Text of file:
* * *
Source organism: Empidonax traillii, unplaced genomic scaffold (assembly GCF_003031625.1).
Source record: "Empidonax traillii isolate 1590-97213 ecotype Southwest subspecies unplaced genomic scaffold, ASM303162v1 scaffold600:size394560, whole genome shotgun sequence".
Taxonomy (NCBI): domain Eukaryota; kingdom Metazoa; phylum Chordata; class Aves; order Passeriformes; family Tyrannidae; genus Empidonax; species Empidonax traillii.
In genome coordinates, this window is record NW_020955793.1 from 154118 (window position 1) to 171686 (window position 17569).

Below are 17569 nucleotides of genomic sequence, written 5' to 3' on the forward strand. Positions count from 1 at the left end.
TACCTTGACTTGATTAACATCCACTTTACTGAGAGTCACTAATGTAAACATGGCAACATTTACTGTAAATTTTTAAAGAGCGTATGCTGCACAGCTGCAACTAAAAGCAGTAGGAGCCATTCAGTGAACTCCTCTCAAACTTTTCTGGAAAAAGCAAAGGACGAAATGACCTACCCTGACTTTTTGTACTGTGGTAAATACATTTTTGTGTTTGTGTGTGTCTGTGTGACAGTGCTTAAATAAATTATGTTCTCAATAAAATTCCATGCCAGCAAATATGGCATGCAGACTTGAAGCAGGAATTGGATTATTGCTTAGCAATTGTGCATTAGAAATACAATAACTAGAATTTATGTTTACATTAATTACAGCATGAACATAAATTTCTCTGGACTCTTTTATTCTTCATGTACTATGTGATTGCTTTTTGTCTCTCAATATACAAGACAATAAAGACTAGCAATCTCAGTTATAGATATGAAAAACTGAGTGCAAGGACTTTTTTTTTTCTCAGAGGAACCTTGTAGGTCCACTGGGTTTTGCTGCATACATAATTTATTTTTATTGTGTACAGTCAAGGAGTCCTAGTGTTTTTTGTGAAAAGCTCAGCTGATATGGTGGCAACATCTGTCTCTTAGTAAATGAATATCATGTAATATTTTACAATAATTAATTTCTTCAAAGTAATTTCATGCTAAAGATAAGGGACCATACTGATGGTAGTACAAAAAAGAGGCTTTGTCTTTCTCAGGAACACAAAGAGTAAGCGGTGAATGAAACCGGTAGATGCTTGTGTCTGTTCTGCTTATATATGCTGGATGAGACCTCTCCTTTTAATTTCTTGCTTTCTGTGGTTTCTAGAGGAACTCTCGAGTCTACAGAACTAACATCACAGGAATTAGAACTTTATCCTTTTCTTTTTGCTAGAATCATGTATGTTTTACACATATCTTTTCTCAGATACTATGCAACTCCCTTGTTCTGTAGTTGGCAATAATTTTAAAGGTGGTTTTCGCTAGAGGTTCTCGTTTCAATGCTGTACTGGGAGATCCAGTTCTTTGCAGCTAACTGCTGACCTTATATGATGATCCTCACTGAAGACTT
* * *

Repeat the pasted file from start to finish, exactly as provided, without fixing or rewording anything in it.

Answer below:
Source organism: Empidonax traillii, unplaced genomic scaffold (assembly GCF_003031625.1).
Source record: "Empidonax traillii isolate 1590-97213 ecotype Southwest subspecies unplaced genomic scaffold, ASM303162v1 scaffold600:size394560, whole genome shotgun sequence".
Taxonomy (NCBI): domain Eukaryota; kingdom Metazoa; phylum Chordata; class Aves; order Passeriformes; family Tyrannidae; genus Empidonax; species Empidonax traillii.
In genome coordinates, this window is record NW_020955793.1 from 154118 (window position 1) to 171686 (window position 17569).

Below are 17569 nucleotides of genomic sequence, written 5' to 3' on the forward strand. Positions count from 1 at the left end.
TACCTTGACTTGATTAACATCCACTTTACTGAGAGTCACTAATGTAAACATGGCAACATTTACTGTAAATTTTTAAAGAGCGTATGCTGCACAGCTGCAACTAAAAGCAGTAGGAGCCATTCAGTGAACTCCTCTCAAACTTTTCTGGAAAAAGCAAAGGACGAAATGACCTACCCTGACTTTTTGTACTGTGGTAAATACATTTTTGTGTTTGTGTGTGTCTGTGTGACAGTGCTTAAATAAATTATGTTCTCAATAAAATTCCATGCCAGCAAATATGGCATGCAGACTTGAAGCAGGAATTGGATTATTGCTTAGCAATTGTGCATTAGAAATACAATAACTAGAATTTATGTTTACATTAATTACAGCATGAACATAAATTTCTCTGGACTCTTTTATTCTTCATGTACTATGTGATTGCTTTTTGTCTCTCAATATACAAGACAATAAAGACTAGCAATCTCAGTTATAGATATGAAAAACTGAGTGCAAGGACTTTTTTTTTTCTCAGAGGAACCTTGTAGGTCCACTGGGTTTTGCTGCATACATAATTTATTTTTATTGTGTACAGTCAAGGAGTCCTAGTGTTTTTTGTGAAAAGCTCAGCTGATATGGTGGCAACATCTGTCTCTTAGTAAATGAATATCATGTAATATTTTACAATAATTAATTTCTTCAAAGTAATTTCATGCTAAAGATAAGGGACCATACTGATGGTAGTACAAAAAAGAGGCTTTGTCTTTCTCAGGAACACAAAGAGTAAGCGGTGAATGAAACCGGTAGATGCTTGTGTCTGTTCTGCTTATATATGCTGGATGAGACCTCTCCTTTTAATTTCTTGCTTTCTGTGGTTTCTAGAGGAACTCTCGAGTCTACAGAACTAACATCACAGGAATTAGAACTTTATCCTTTTCTTTTTGCTAGAATCATGTATGTTTTACACATATCTTTTCTCAGATACTATGCAACTCCCTTGTTCTGTAGTTGGCAATAATTTTAAAGGTGGTTTTCGCTAGAGGTTCTCGTTTCAATGCTGTACTGGGAGATCCAGTTCTTTGCAGCTAACTGCTGACCTTATATGATGATCCTCACTGAAGACTT